Babatsikos said the Works Program has a “great relationship” with police, which includes Narcan training for officers and sharing data of overdoses in the area via a confidential overdose map. Babatsikos said with the Boulder Police Department’s support, the Works Program has been in operation since 1989 — making it the third oldest harm reduction program in the U.S.

Boyd said that while Boulder’s approach on drug arrests and charges is better than most places, he criticized the police for the sudden surges of drug arrests, including what occurred in early September.

“A couple months ago, everywhere was incredibly policed on the flip of a dime,” Boyd said on Tuesday. “Whereas normally, which is weird to say, I see people twisting a bubble or smoking foil in broad daylight. It’s peculiar to say the least. Do I think it’s OK? No. But I also don’t think it’s cool to allow it to happen and make it seem like it’s OK and then the next day flip the stance completely and brush through and arrest everybody that they see doing what they’ve been letting them do for months.”

In September, Redfearn said the department will review the outcome of drug arrests a month or two following the sweep. If there’s no effective change they said they will reassess their approach.

Redfearn said low-level arrests can lead defendants to provide information about larger suppliers, as repeat offenders are often a part of a “very organized” hierarchy.

“We know we’re not going to solve it in one day and that’s why we’re going to have a continued presence but a big part of it for us is, we understand that we’re not going to be able to arrest our way out of these problems,” Redfearn said. “Writing tickets repeatedly with no results is not going to help the problem. So we’re continuing to engage with our partners.”

Boyd said he wished there was a greater police presence working for the protection of unhoused people when it comes to the violence that comes along with drug use.

“There’s a calling for a safe place,” Boyd said. “If there was a space where people could indulge and still be able to have the resources of the police force … there’s a lot of people out here who get hurt.”

On Aug. 6, Boyd was arrested on five felony charges including unlawful possession of methamphetamine and unlawful possession of heroin or fentanyl, before he was booked into the Boulder County Jail and released on Sept. 9 on a $5,000 bond.

“Being in jail, it’s just not a good place,” Boyd said. “It doesn’t inspire you to make a change in some sort of positive way for yourself or for any other reason. They’ll go to jail then they’ll be released and then they’re still going to do the same thing.”

Boulder County Sheriff’s Office spokeswoman Carrie Haverfield said inmates are asked drug and alcohol related questions twice upon their arrival to the jail. They’re then contacted by two departments who offer assistance in connecting inmates with drug or alcohol addiction recovery programs.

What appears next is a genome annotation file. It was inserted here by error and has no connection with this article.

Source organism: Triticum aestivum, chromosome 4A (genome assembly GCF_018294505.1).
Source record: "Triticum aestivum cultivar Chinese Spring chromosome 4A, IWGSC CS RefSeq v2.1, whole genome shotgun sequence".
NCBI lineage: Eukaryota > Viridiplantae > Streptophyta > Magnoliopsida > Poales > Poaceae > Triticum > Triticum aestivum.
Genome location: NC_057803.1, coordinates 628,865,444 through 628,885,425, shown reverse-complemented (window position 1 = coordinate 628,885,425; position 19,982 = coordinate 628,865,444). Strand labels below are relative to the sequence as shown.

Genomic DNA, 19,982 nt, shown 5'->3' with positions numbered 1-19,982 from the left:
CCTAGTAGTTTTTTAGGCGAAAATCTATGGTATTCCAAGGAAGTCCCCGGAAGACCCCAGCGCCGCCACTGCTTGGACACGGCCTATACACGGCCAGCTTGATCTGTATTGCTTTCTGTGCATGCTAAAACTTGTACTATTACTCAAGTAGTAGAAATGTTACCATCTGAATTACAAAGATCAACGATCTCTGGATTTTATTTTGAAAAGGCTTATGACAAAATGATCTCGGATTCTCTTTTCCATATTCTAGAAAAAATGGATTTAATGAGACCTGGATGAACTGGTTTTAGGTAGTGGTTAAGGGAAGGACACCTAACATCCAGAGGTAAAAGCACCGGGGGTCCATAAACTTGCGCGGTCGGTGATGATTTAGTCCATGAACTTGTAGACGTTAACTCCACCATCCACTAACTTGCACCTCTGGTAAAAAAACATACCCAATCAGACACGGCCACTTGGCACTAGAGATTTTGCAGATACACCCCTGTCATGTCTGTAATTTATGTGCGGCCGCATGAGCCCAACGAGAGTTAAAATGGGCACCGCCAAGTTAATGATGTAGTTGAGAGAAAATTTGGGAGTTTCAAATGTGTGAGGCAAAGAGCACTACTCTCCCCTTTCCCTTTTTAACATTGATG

“There are multiple fail safes built into this process and people don’t slip through the cracks because they missed one opportunity,” Haverfield wrote in an email. “The most important part of this is that the inmate has to want to participate. No one is forced into programming and some are asked to leave the programs due to lack of participation.”

Haverfield added that the jail is currently low staffed, which has created a backlog for inmates waiting for programming. She also said the program is offered in two areas, one for male inmates and one for female inmates, and not everyone can live in these two housing areas due to charges, behavior or mental health issues.

Programming at the jail is run by Community Justice Service employees, sheriff’s office employees and other outside partners that receive partial funding from the Works Program.

Long-term solutions

Redfearn, Babatsikos and Wroblewski all said the social perception that drug use and overdose primarily or only impacts unhoused people is false. According to Babatsikos, 50% of drug overdoses in Boulder occur in a home.

“Drug use does not discriminate,” Wroblewski said. “When you’re unhoused and out and exposed to the elements and out for everyone to see all day it’s a lot harder to hide your drug use. If you have your basic needs met and you have a house where you can have some privacy and get high all you want, well, I guess that’s considered less of a problem [by the public.]”

Babatsikos called on Boulder residents and officials to address social determinants of health when seeking to combat drug use. She said this includes prioritizing access to housing, employment and medical care with recognition of the intersectionality of these issues.

“We need to address and prevent the underlying traumas that lead to drug use,” Babatsikos said. “Trauma can include physical, sexual, psychological and structural racism.”

Babatsikos said harm reduction starts with people being prepared, non-judgmentally supporting others with drug addiction and taking the time to understand what they’re going through and have been through.

Those seeking an appointment at PILLAR can contact Taylor Bister at The Works Program can be reached at 720-864-6515. Redfearn asks that anyone witnessing an overdose or unconscious person call 911. Redfearn said anyone who witnesses a suspicious situation, which can include the trading or selling of drugs or the illegal or unsafe ingestion of drugs, call dispatch at 303-441-3333.